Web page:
The 4-Hour Workweek Book Review

The Cover of Timothy Ferriss' The Four Hour Work WeekYou need to read this book. Go to the library, bookstore, or whatever source you prefer to use. Get this book. Read it. Then read it again. If you are serious about monetizing yourself without working 40 hours/week, this book is the single greatest resource towards that end. (Other than me and my website, obviously.)

And if you’re just looking for the summary of the review, you can stop reading. But I’ll go into more detail, in case you’re interested.

Why you should read this book

Because it helps explain the whole monetizing-yourself concept
I posted a while back about resources for self-monetization fundamentals, and included The 4-Hour Workweek in that list. Timothy Ferriss is well aware that what he’s advocating is not normal. There’s a significant section on how to accept not being normal, realize that “normal” actually is really pretty awful, how much work it’s going to be, and why it’s worth the work. In fact, about half of the book has nothing at all to do with money, and instead talks about the actions and ideas that you’ll have to incorporate into your life to make this transition.

Because it’s specific
There’s still a lot of stuff you’ll have to figure out on your own, don’t get me wrong. It’s the nature of this new world — if you make the decision to be in charge of your monetization, then you have to accept that you no longer get your tasks spoon-fed to you in idiot-proof sound bytes. But each chapter ends with specific actions to take that will help you implement the ideas in that chapter.

Because it helps you build courage
I explained a while back why I focus on courage so much– because you’ll need it in many different aspects of your new, non-employment life. Ferriss is also aware of this need, and so each chapter also has “Comfort Challenges” to help you get comfortable with being uncomfortable, starting with the fairly low-risk “Look someone in the eye until they look away” and becoming progressively more scary, although no more dangerous.

Because it’s inspiring
Monetizing yourself is a lot of work. Consider the amount of work you know you’ll have to put in — finding a niche, learning new skills, implementing your plans — and consider that there are probably some things you don’t yet know about. Then consider that the amount of work you have to do in the world is 50% – 90% less than the amount of work you have to do on the inside to develop your strength, courage and tenacity to the point where you can do the “outside work”. It’s a lot of work.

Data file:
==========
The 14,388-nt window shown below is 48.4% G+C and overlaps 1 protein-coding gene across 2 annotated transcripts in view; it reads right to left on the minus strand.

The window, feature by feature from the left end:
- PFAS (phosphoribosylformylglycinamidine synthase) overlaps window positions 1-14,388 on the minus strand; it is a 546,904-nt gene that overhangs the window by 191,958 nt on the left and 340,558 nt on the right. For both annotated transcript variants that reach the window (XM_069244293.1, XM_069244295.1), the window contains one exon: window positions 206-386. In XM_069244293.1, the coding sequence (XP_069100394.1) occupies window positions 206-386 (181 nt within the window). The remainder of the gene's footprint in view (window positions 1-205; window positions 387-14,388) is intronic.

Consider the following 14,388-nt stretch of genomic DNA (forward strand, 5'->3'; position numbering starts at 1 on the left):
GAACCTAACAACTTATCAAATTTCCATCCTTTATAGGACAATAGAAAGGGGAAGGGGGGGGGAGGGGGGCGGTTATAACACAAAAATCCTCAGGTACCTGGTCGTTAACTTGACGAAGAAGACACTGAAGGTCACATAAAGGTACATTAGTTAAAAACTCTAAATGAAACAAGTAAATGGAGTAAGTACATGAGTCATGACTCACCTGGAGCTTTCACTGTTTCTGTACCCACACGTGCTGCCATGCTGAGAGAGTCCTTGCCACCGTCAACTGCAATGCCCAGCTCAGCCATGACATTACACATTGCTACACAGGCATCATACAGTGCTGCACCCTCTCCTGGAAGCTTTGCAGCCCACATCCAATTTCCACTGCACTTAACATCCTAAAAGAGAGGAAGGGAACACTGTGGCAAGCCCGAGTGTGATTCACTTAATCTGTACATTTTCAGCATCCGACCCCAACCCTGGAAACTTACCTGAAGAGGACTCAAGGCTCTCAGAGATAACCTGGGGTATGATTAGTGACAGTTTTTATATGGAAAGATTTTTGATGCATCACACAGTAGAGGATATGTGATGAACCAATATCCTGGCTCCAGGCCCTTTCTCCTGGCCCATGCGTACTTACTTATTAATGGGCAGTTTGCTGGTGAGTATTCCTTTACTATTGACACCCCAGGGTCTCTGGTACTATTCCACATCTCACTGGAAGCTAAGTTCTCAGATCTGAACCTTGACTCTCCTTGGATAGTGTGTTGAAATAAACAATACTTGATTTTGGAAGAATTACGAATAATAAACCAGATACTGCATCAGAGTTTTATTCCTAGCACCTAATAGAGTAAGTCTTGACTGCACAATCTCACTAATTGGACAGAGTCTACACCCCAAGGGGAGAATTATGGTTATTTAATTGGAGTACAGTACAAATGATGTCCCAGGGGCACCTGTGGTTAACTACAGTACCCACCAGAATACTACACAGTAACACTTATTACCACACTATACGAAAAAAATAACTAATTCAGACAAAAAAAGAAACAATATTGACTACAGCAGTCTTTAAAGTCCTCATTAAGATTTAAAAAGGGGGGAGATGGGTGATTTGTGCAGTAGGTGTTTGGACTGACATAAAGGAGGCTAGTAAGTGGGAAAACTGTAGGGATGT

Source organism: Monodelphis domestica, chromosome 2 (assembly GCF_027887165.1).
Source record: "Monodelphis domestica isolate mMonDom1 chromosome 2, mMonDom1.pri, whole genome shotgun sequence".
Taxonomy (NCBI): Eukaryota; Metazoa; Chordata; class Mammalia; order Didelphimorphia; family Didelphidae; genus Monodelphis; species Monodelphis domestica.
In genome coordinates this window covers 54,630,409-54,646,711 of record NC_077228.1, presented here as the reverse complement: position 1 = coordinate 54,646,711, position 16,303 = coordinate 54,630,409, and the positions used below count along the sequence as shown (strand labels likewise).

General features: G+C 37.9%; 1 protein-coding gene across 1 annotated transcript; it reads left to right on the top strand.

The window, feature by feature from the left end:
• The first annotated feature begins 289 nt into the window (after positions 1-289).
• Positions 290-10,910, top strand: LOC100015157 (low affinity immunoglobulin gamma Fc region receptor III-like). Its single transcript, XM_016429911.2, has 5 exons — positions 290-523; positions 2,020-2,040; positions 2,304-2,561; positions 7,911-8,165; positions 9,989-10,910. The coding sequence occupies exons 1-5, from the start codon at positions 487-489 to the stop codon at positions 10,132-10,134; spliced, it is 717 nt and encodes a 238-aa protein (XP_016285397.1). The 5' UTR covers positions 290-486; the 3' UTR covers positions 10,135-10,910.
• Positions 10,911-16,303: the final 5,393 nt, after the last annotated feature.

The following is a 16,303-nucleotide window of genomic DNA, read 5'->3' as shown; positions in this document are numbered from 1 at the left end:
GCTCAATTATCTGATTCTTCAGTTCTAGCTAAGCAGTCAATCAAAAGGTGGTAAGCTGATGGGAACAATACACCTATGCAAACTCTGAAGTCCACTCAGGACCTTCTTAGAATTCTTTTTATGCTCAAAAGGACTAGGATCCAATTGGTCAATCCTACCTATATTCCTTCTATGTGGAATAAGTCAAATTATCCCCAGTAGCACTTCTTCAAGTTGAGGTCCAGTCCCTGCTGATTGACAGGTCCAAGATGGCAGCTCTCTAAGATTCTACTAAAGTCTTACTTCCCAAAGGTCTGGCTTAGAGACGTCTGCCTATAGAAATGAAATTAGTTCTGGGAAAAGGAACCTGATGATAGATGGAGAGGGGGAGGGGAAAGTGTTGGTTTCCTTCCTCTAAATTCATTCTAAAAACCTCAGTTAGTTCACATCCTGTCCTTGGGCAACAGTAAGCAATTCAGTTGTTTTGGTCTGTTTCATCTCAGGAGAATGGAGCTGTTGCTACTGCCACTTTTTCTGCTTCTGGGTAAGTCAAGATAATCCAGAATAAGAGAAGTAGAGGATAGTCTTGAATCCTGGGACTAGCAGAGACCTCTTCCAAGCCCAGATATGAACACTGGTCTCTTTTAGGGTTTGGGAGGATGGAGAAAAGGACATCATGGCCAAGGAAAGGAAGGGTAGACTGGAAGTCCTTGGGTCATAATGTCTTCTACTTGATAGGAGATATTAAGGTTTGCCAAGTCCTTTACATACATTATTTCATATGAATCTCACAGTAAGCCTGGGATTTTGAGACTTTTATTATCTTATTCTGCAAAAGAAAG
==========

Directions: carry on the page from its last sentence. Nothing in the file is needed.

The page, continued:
The 4-Hour Workweek includes stories, ideas, and descriptions of what else you could be doing with your life, if you didn’t have to spend 2/3 of it working. Stories from Tim, stories from people he’s helped, or just ideas of things you might like to do. It can be a nice reminder when you are feeling overwhelmed and frustrated.

Read this book

That is all.

  • Sue Thomas

    Hi, Amanda,

    I picked “The 4-Hour Workweek” up at the library and am giving it a go.

    It’s hard because I just can’t relate to the author’s examples, for one thing. (Lamborgini? oh, please! A sports supplement distributorship? Blah.)

    He describes doing some things that took lots more than 4 hours per week, but they were “play” to him. I think they were work, not from the standpoint of what he wanted to do, but they were effortful though not monetizing. What he called “work” (for moneymaking) were things I wouldn’t be able to stand doing, expecially all squished in to only four hours! I think a better idea is to find monetizing work that feels like play, and do that, unsquished.

    Still, he has a lot of good ideas about self management, and the practices and comfort challenges are interesting & I may try altered versions of some of them. Also, being exposed to his examples is beneficial in noticing what I wouldn’t be able to force myself into, even for the sake of the “New Rich” lifestyle he describes. But, reading the book feels like a chore even though I know I just have to skim through and imagine what it would be like with my examples, not his.

    So, I like your take on this stuff a lot better! When will you have your book out?!